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SCOTUS Conservatives Seem Skeptical About Texas Abortion Law

SCOTUS Conservatives Seem Skeptical About Texas Abortion Law

SCOTUS

A majority of justices on the Supreme Court appeared willing Monday to let abortion providers in Texas continue their challenge against the state’s strict abortion law, which has all but stopped abortions in the state.

The State of Texas had asked the court to block a lawsuit brought in federal court by abortion clinics in Texas against S.B. 8, the nation’s most restrictive abortion law, which bans abortion after doctors can detect a fetal heartbeat, about six weeks into a pregnancy. But a majority of the justices suggested they would let that challenge by abortion clinics go forward. However, they may be less willing to let a separate lawsuit proceed that was filed by the Justice Department.

The Roberts Court, April 23, 2021
Seated from left to right: Justices Samuel A. Alito, Jr. and Clarence Thomas, Chief Justice John G. Roberts, Jr., and Justices Stephen G. Breyer and Sonia Sotomayor
Standing from left to right: Justices Brett M. Kavanaugh, Elena Kagan, Neil M. Gorsuch, and Amy Coney Barrett.
Photograph by Fred Schilling, Collection of the Supreme Court of the United States

The justices must decide whether abortion providers in Texas and the Justice Department have the legal right to challenge the law in court and to seek orders banning state court clerks and judges from doing anything in response to the lawsuits. Because the Supreme Court has ruled that states cannot ban abortion before the age of fetal viability, around 24 weeks, Texas officials could not enforce the ban themselves.

The Supreme Court has twice refused to block enforcement of the law while the two challenges worked their way through the courts. But it did agree to take up the appeals on a fast track. The court isn’t likely to issue its decision until the spring in such a complicated case involving novel state law. The Texas law will remain in effect in the meantime. And on December 1st, the court will take up an even bigger challenge to abortion rights. Mississippi will urge the court to overrule Roe v. Wade and declare that there is no constitutional right to abortion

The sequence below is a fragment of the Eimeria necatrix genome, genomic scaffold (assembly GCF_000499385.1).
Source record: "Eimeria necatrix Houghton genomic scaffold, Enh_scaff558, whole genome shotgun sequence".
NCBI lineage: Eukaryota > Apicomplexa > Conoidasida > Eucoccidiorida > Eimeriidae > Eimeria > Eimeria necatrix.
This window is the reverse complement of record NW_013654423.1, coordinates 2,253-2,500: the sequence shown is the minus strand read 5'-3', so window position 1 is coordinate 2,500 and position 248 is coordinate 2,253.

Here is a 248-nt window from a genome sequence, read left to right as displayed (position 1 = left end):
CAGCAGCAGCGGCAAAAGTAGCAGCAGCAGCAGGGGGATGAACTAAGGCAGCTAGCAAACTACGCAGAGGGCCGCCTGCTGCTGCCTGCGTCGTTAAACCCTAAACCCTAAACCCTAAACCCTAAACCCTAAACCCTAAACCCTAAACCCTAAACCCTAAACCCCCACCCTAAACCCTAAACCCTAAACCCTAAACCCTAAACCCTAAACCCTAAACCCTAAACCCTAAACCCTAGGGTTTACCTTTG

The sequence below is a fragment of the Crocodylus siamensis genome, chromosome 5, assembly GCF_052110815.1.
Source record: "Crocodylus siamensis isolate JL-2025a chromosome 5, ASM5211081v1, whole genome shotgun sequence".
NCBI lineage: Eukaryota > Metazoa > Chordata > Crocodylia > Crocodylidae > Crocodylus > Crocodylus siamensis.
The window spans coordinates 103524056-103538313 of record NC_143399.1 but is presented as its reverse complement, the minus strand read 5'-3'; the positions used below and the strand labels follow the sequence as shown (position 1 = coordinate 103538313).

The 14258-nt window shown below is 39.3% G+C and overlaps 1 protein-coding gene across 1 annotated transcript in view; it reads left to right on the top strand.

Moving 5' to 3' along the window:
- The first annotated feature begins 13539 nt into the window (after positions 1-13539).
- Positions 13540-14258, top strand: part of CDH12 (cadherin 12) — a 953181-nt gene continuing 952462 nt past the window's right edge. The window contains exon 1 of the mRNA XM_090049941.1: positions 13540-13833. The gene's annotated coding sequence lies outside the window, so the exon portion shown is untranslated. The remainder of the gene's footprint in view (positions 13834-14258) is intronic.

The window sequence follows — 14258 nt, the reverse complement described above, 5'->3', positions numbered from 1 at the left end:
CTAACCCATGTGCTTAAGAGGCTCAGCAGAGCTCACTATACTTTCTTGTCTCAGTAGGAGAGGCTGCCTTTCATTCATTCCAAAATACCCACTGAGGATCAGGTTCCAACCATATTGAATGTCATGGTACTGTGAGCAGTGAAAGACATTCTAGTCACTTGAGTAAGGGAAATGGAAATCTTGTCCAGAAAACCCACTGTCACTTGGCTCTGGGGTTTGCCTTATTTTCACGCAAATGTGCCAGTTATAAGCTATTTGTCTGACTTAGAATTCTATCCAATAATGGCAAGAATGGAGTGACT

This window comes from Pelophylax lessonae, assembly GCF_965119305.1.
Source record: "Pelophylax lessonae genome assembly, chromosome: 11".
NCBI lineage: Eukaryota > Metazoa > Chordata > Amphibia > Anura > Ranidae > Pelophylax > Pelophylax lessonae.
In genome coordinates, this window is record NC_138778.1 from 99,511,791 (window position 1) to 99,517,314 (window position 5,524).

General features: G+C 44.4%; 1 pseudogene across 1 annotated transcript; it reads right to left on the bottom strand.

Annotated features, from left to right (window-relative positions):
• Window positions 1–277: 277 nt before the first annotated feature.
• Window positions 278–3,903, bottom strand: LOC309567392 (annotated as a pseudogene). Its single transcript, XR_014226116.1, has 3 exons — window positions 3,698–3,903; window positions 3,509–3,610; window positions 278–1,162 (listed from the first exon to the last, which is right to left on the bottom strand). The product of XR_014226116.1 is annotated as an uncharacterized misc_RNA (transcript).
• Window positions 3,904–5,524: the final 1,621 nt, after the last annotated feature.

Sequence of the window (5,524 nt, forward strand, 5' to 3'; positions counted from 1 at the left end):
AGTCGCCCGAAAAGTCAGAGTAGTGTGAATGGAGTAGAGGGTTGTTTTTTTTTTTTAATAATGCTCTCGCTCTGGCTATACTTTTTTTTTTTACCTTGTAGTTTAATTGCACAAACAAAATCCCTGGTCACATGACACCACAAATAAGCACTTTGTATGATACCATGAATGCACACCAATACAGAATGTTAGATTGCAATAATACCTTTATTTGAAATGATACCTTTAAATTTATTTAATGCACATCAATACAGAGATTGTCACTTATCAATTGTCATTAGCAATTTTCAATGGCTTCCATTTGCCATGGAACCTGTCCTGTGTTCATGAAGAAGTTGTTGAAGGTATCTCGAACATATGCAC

Several justices suggested that the federal courts have no authority to block a lawsuit against state court judges. But some suggested they may be open to barring state court clerks from docketing any lawsuits filed under S.B. 8. The court’s more liberal members were clearly hostile to the structure of S.B. 8. “The entire point of the law is to find the chink in the armor” of the court’s rulings that block injunctions against state court judges but allow the federal courts to block state officials from carrying out unconstitutional laws, said Justice Elena Kagan.

Kagan said that “we would live in a very different world from the world we live in today” if the court blocked the administration from challenging laws that violate constitutional rights. And even some of the court’s conservatives seemed concerned about the attempt by Texas to structure a law that deprives residents of a constitutional right but is intended to make it impossible to challenge the law in federal court. Justice Amy Coney Barrett — who expressed her opposition to abortion before joining the Supreme Court — questioned the aspect of the Texas law where those suing can collect at least $10,000, which could allow continued lawsuits despite an abortion provider getting a court order to block a specific suit.

A state could provide that “everyone who sells an AR-15 is liable for a million dollars to any citizen,” said Justice Brett Kavanaugh.

 

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